Platko and her husband are akin to celebrities in Batey Lecheria, though they certainly are too humble and focused on the work at hand to consider their “celebrity status.” Since the moment they arrived, shouts for “Cindy” and “Gregorio” (as the residents call Greg) never end. The residents are thrilled to see them and they bring joy wherever they go in Batey Lecheria, just as all the St. Luke’s parishioners who are here this week have. “We’re a parish of action,” says Ockerbloom. How exciting it is for the Sisters of the Holy Child Jesus to see so many people committed to the motto of their congregation: “Actions Not Words.” Read Kim’s first and last blog post from her journey.

Kim Cavallero is the Director of Communications for the Society of the Holy Child Jesus – American Province.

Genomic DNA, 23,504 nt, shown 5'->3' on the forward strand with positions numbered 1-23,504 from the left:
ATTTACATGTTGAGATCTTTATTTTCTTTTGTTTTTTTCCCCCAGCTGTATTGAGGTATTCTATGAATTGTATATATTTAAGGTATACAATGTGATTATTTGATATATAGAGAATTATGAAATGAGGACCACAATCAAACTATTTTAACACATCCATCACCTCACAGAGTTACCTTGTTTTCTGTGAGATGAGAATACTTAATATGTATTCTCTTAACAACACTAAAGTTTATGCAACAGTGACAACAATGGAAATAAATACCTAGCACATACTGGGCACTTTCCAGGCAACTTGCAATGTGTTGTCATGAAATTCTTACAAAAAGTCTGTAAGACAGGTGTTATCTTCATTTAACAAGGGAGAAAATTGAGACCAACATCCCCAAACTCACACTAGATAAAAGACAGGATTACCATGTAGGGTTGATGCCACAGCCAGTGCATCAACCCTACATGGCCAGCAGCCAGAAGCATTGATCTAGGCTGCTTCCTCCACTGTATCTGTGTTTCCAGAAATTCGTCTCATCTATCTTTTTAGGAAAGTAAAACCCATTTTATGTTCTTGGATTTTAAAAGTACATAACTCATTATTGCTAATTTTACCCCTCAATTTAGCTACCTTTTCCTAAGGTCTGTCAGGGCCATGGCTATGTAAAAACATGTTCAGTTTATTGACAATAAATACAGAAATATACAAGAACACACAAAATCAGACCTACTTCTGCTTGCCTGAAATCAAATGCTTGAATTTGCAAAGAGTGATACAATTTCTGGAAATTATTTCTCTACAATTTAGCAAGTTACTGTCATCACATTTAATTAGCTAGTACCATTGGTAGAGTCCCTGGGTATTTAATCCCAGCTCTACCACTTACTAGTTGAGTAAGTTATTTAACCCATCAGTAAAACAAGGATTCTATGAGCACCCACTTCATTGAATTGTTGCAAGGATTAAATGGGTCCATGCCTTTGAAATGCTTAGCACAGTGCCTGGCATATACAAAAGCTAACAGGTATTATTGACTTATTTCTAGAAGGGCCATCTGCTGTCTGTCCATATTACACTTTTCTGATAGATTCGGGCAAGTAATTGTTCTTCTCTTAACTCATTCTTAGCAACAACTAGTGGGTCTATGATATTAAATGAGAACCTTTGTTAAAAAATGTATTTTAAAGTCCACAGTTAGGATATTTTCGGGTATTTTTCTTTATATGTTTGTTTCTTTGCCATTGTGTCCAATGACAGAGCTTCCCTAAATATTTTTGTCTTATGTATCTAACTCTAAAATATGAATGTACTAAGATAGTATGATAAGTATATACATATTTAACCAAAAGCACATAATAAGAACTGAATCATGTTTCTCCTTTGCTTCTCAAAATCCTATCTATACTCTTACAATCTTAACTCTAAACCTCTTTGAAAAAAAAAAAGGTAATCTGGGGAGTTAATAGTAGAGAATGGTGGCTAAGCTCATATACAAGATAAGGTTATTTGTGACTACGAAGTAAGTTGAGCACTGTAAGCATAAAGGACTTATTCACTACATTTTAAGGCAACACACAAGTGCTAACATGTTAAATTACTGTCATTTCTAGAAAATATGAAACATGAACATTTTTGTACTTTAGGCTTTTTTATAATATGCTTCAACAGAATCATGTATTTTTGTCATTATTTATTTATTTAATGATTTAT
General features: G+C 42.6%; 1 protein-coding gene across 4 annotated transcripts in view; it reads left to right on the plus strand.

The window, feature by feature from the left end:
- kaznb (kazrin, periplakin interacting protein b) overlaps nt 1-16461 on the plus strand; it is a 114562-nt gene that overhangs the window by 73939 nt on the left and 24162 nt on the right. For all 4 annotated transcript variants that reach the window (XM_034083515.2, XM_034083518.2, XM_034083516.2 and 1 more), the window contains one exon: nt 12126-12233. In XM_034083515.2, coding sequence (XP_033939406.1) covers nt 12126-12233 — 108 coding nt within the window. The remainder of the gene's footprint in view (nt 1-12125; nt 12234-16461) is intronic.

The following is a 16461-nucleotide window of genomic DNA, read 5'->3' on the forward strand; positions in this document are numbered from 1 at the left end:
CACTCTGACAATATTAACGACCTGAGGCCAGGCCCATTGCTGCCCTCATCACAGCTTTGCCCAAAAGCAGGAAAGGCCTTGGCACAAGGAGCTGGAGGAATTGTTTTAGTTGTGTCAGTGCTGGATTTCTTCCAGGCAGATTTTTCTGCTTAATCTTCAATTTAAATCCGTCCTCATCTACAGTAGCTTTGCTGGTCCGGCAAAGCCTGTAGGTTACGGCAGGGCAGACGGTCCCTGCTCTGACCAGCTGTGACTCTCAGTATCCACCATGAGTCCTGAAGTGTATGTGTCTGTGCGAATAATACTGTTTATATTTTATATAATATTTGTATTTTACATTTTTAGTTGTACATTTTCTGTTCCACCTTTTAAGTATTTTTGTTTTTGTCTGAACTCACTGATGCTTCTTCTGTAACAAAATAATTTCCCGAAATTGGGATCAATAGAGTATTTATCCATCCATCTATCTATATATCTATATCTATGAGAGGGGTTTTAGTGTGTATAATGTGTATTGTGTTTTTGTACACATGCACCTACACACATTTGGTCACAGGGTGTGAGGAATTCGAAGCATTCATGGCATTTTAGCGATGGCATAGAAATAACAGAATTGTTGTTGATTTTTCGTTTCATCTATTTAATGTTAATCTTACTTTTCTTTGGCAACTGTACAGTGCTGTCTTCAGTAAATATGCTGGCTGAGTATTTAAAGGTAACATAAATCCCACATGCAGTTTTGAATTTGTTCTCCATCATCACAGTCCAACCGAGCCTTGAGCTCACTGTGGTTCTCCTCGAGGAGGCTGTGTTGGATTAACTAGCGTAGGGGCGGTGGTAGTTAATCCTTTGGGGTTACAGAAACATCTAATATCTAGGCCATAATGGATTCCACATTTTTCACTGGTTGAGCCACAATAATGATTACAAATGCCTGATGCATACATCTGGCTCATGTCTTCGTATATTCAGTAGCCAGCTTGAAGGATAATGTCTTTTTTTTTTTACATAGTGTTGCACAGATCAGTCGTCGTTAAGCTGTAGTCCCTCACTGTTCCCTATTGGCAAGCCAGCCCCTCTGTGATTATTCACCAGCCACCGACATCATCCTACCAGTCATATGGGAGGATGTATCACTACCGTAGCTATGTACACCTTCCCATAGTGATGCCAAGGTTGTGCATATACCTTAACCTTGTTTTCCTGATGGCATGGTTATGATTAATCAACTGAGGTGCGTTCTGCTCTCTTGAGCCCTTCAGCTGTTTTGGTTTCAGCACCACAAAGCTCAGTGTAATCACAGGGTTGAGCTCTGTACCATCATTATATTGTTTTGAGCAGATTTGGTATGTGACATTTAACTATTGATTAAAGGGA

A Lot To Be Thankful For

Recently, Mary Alice Minogue, SHCJ (M. Grace Mary) shared an update with us about some of those served at our mission site in the Dominican Republic. As we prepare for Thanksgiving, these heartwarming stories reminded us of just how much we have to be thankful for. God is most certainly at work!

“This year I can report that our school is thriving. And, like the old woman in the shoe, we have so many children we don’t know what to do! Attendance has skyrocketed. We now require the older children to have good attendance at their regular school before they participate in our program. In the past, we had about 30% who maintained attendance; now it is up to 90%. We are so proud of them, but more students are a burden on our budget.

We have 85 four- and five-year-old children in one large room. Some of the children have learning disabilities and emotional problems, and most have had no discipline at home. Sometimes we think that the only solution is to send an unruly child home, in hopes that they will be better able to handle school next year. But, that is not always an option. Diana is a good example of why we keep some of these children.

Diana’s Story